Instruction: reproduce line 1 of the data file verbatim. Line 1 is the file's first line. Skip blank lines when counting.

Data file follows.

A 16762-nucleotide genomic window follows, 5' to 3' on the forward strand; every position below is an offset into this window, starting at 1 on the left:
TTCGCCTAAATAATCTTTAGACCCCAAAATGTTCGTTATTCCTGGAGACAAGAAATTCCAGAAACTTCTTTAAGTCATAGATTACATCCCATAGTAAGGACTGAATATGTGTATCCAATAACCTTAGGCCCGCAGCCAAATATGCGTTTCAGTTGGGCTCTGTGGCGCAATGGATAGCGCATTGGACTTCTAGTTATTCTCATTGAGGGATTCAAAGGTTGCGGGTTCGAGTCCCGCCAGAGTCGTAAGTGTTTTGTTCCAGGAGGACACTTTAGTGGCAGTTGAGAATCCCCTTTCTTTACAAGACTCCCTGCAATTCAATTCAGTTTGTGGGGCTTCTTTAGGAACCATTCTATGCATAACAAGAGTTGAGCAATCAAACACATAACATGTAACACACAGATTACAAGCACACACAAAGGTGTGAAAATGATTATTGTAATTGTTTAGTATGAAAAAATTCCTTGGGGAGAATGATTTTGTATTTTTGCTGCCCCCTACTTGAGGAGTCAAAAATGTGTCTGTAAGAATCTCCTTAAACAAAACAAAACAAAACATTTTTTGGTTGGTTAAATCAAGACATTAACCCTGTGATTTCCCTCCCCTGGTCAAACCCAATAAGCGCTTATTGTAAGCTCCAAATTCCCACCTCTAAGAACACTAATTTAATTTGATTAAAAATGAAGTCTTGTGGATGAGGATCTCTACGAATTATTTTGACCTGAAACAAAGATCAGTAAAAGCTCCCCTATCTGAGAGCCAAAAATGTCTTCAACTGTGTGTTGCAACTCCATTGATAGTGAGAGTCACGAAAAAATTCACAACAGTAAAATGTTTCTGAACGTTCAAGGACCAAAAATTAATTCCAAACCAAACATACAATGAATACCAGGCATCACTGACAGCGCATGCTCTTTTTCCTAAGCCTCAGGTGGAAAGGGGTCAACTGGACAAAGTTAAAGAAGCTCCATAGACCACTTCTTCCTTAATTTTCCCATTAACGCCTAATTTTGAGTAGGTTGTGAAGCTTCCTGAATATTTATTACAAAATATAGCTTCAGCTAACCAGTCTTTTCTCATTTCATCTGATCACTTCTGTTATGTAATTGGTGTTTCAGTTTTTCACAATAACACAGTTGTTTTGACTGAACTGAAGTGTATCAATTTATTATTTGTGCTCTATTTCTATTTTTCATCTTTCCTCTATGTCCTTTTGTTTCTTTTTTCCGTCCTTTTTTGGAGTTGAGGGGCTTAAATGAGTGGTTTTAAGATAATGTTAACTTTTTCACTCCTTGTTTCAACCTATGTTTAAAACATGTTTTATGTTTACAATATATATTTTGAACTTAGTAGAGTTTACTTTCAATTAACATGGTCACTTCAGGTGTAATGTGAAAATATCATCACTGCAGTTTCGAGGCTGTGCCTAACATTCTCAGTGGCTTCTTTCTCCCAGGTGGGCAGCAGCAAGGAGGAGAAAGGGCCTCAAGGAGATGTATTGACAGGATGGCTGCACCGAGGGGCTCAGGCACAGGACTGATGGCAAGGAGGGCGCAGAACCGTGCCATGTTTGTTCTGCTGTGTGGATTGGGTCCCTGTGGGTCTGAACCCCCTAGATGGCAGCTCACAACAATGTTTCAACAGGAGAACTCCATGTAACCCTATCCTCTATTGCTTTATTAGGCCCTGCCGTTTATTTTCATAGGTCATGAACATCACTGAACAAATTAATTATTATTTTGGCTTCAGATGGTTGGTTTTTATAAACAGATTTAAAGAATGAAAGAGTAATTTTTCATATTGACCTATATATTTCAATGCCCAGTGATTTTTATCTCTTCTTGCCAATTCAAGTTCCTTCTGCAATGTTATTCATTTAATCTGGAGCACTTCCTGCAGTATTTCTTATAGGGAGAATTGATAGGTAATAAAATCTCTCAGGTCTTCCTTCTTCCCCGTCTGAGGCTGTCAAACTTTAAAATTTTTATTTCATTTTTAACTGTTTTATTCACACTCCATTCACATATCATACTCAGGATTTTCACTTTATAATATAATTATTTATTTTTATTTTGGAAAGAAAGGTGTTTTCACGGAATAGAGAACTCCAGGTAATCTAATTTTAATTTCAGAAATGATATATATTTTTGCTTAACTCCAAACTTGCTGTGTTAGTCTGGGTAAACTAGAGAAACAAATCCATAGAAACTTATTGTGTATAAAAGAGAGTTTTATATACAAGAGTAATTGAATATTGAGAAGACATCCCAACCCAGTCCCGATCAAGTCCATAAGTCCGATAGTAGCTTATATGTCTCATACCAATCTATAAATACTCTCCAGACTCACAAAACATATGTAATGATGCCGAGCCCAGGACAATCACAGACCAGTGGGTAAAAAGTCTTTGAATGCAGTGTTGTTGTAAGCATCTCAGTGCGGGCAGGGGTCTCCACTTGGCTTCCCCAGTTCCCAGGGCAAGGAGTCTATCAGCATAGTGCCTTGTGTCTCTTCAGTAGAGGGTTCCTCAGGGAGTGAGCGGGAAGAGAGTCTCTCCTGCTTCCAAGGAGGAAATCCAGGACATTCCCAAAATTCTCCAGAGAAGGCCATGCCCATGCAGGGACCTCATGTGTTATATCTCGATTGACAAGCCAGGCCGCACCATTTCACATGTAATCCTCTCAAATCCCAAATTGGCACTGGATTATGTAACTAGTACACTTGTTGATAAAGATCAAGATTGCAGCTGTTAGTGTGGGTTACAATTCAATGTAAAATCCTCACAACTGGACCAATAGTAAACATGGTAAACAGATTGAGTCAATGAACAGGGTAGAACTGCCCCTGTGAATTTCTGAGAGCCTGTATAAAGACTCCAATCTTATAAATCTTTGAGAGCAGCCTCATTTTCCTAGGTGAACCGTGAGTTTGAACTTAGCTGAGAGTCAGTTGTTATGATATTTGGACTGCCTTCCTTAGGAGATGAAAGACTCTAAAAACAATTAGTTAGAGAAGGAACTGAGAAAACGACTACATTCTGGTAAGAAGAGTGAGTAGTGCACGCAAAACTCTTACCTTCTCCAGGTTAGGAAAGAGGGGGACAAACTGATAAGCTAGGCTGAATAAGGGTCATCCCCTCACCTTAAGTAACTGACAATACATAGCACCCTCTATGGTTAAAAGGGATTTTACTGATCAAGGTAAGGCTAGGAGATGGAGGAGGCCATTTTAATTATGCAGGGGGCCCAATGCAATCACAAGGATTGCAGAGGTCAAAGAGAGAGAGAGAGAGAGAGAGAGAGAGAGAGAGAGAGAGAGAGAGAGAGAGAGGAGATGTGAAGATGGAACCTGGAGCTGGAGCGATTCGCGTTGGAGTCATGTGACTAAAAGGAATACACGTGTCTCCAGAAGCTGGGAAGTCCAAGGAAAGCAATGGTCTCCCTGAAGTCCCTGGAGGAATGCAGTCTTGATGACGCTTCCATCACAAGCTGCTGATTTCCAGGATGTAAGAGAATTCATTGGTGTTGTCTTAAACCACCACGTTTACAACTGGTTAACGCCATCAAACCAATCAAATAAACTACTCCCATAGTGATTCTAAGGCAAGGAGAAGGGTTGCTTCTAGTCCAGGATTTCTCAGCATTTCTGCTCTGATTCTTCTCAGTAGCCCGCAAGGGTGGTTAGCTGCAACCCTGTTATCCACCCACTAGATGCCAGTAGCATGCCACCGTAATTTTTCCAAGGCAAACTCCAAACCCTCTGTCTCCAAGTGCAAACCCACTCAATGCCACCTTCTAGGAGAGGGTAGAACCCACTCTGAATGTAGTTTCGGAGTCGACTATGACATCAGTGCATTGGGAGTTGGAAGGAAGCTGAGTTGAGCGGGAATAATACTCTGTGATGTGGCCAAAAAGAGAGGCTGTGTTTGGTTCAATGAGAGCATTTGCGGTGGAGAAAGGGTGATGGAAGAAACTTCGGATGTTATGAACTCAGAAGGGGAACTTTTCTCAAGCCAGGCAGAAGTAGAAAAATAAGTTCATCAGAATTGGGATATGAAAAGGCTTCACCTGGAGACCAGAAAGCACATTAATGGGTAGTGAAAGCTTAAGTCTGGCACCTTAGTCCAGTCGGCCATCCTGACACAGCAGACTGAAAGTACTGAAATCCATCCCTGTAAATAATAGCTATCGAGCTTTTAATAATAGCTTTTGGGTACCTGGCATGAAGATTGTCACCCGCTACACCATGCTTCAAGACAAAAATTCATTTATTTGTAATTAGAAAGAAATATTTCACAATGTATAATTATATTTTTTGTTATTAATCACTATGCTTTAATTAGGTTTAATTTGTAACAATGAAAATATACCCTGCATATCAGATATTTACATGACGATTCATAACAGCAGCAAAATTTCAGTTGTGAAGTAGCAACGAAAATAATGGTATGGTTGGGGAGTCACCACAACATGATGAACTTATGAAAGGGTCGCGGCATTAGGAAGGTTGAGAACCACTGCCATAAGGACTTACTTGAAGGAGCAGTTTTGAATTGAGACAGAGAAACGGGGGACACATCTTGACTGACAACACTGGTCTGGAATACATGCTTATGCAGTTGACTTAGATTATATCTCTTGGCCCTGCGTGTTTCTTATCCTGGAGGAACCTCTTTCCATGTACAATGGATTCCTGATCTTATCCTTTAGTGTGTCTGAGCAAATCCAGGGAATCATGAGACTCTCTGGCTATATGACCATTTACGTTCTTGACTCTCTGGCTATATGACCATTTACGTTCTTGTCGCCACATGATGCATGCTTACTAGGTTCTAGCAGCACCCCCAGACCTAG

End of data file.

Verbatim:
A 16762-nucleotide genomic window follows, 5' to 3' on the forward strand; every position below is an offset into this window, starting at 1 on the left: